Ag Docket Blog
The Eighth Circuit Court of Appeals granted a big win to CAFO owners last Friday when it ruled that the EPA abused its discretion by concluding that the release of personal information about CAFO owners would not invade substantial privacy interests.
It is well-known that fewer people in the United States are getting married. In fact, according to the CDC, marriage rates in the United States have been in a steady decline since the 1980s. Conversely, cohabitation rates are steadily rising.
During the past several years it often seemed like the day would never come. But Monday, August 29, the new FAA rule for integrating small unmanned aircraft systems (UAS) into the U.S. airspace is effective. The rule applies to all UAS weighing less than 55 pounds (sUAS) that are flown for commercial (not hobby) purposes.
Just next door to the location of next week’s Farm Progress show (and across Iowa), Dakota Access is working to construct its pipeline to transport crude oil from the Bakken oil fields in North Dakota to a refining station in Illinois. Last March, the Iowa Utilities Board (IUB) granted Dakota Access a hazardous liquid pipeline permit, clearing the way for the company to construct their 346-mile pipeline across Iowa.
It was the wrong procedural posture to create new law. But a recent case from the United States District Court for the District of Connecticut has some interesting discussion regarding limits to the FAA’s right to regulate airspace.
The American Taxpayer Relief Act of 2012 has ensured that only a select few pay any estate taxes in America. To be liable for estate tax in 2016, for example, you must die with more than $5.45 million in assets. The news gets better for married taxpayers.
A case from the Iowa Court of Appeals last week should warn attorneys and clients that they must remain on the same page during settlement negotiations. If they don’t, the result can be bad…both for the client and the attorney.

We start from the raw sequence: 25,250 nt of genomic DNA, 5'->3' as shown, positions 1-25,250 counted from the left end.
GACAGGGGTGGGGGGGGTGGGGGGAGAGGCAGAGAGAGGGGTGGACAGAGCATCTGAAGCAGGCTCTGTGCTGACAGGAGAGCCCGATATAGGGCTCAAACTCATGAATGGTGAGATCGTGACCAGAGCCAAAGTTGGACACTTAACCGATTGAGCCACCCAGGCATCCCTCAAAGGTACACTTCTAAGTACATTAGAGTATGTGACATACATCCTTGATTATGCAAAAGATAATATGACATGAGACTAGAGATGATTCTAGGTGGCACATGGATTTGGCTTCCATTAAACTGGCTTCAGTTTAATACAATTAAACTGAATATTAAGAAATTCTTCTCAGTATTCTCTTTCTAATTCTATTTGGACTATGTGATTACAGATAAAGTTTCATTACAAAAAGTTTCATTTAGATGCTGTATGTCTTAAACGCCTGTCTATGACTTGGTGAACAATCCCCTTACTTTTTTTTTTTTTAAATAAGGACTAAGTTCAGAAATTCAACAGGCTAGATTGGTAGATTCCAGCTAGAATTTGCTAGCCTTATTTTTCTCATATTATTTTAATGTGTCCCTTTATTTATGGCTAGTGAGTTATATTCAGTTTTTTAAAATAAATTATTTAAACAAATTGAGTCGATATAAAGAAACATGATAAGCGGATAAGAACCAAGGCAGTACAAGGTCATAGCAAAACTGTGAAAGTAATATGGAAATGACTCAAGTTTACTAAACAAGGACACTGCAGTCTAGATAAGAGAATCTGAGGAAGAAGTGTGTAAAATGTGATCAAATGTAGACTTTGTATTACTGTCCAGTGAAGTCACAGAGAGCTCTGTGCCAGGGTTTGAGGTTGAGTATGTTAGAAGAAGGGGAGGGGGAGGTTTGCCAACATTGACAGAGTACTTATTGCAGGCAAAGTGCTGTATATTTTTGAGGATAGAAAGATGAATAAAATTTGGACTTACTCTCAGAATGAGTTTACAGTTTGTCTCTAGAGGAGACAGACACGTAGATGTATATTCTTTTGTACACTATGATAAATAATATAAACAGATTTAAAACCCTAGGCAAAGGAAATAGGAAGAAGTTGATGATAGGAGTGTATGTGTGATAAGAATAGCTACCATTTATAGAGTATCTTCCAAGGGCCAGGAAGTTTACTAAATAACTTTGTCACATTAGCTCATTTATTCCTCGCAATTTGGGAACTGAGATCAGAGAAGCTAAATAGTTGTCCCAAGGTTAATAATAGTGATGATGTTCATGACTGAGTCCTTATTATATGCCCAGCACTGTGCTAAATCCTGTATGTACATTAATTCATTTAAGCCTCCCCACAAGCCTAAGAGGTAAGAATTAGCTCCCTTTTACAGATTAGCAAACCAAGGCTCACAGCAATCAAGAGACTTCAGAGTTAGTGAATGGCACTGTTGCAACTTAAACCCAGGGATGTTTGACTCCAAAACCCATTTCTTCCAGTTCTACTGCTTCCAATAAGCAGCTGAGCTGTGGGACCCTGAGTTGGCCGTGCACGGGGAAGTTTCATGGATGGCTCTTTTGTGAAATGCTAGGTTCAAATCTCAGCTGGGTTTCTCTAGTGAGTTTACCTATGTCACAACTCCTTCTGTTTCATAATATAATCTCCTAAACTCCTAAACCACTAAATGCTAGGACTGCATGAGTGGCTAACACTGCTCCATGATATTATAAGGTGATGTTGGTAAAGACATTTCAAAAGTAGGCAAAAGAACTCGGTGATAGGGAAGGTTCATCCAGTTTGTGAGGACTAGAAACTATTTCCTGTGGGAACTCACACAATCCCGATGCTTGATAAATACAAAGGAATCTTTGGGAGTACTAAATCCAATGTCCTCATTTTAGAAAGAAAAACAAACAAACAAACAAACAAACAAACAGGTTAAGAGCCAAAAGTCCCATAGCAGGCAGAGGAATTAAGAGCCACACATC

The background facts are summarized in these short sentences from the court’s opinion:
The Iowa Court of Appeals issued its opinion today in the seemingly never-ending Baur Farms litigation. The court affirmed the district court’s order, which dismissed the minority shareholder’s lawsuit seeking to dissolve the corporation on grounds of “shareholder oppression.”
By now you’ve probably read about the Pennsylvania woman who was recently sentenced to prison for various crimes stemming from her decades-long scam of posing as a lawyer. She had no law license and had never gone to law school, yet she practiced tax and estate law for 10 years, even becoming a partner of her small firm in rural Pennsylvania and president of her local bar association. Which, of course, begs the question, “How was this possible?”
It’s legislation that completely satisfies no one. However, to the majority of lawmakers, it is a better choice than the prospect of food manufacturers, producers, and retailers facing 50 different standards for disclosing the presence of genetically engineered ingredients in food.
The Center for Agricultural Law and Taxation does not provide legal advice. Any information provided on this website is not intended to be a substitute for legal services from a competent professional. The Center's work is supported by fee-based seminars and generous private gifts. Any opinions, findings, conclusions or recommendations expressed in the material contained on this website do not necessarily reflect the views of Iowa State University.